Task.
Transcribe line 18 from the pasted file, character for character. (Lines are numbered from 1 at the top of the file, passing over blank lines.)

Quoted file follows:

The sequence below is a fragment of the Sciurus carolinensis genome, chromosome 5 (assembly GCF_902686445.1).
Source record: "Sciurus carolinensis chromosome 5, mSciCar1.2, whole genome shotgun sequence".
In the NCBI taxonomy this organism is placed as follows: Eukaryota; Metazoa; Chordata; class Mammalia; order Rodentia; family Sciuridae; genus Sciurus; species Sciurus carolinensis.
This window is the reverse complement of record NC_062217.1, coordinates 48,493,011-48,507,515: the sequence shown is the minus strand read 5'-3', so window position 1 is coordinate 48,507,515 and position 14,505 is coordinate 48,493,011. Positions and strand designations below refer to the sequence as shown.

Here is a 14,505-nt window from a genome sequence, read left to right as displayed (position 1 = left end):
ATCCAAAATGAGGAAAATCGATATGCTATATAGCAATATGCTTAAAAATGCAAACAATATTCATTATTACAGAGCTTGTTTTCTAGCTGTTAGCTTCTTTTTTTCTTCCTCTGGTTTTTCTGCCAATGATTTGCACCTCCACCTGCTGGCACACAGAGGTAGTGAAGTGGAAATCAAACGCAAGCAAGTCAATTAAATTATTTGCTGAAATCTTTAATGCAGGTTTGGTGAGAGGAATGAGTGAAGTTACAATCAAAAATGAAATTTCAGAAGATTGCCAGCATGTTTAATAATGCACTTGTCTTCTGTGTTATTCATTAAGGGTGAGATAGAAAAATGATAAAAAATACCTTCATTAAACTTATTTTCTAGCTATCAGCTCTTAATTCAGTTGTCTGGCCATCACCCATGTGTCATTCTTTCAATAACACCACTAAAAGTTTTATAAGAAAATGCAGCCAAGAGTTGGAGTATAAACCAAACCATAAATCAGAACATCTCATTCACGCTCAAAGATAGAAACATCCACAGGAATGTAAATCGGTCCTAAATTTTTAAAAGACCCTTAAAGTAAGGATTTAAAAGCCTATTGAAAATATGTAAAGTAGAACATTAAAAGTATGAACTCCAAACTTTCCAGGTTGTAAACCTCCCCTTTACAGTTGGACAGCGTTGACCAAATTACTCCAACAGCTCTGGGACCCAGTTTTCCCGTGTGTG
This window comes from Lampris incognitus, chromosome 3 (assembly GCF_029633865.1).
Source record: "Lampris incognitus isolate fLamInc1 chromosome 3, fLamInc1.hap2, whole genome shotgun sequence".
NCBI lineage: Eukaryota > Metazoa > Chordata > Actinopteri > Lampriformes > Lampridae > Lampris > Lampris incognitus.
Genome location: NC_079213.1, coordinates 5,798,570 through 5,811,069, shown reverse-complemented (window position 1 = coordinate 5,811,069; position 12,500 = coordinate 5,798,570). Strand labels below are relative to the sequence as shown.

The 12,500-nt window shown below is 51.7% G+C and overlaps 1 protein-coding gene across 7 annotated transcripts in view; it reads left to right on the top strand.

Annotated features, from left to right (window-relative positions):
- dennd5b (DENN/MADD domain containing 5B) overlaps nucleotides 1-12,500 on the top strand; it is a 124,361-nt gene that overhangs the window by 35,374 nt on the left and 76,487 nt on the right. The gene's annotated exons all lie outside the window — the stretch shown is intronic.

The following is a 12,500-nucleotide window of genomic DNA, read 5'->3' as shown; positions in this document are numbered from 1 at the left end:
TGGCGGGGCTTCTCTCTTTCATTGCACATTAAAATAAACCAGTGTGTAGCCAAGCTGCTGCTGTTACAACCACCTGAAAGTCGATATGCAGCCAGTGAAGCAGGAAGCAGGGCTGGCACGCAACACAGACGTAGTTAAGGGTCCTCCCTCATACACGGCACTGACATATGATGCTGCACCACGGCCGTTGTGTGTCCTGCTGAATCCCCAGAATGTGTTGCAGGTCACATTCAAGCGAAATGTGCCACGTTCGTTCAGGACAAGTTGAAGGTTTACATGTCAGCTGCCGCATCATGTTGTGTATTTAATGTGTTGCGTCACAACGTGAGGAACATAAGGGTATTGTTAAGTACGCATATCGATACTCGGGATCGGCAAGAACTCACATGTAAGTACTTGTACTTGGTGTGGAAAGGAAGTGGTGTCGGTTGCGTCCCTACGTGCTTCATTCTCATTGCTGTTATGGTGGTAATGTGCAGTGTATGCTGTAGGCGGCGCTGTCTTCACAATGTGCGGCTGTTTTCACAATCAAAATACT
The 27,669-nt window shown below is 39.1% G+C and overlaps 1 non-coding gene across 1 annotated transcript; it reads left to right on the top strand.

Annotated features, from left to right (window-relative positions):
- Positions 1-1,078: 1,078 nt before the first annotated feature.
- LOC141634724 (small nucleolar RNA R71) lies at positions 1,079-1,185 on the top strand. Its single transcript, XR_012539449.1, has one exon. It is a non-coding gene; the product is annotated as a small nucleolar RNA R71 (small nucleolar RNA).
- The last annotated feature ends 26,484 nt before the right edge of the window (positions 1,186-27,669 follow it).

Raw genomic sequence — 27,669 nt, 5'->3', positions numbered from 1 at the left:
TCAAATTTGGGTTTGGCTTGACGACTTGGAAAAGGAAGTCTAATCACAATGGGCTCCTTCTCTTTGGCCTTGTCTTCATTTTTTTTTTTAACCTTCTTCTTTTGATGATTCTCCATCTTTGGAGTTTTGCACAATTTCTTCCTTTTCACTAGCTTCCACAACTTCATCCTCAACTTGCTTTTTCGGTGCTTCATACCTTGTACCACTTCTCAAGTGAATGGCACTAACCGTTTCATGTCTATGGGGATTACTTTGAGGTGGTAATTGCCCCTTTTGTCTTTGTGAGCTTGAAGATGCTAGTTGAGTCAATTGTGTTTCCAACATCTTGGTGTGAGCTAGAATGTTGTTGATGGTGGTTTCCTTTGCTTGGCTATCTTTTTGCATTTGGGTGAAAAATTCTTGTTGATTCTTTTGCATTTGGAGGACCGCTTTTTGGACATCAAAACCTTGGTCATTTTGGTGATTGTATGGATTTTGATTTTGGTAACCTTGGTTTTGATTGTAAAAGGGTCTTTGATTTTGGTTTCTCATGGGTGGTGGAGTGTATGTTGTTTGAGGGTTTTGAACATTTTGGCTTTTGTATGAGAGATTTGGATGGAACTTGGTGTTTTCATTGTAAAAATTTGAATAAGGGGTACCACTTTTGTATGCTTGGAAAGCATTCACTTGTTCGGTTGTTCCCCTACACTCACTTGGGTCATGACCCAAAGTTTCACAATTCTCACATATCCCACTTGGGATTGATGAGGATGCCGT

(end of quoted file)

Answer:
- Positions 1-1,078: 1,078 nt before the first annotated feature.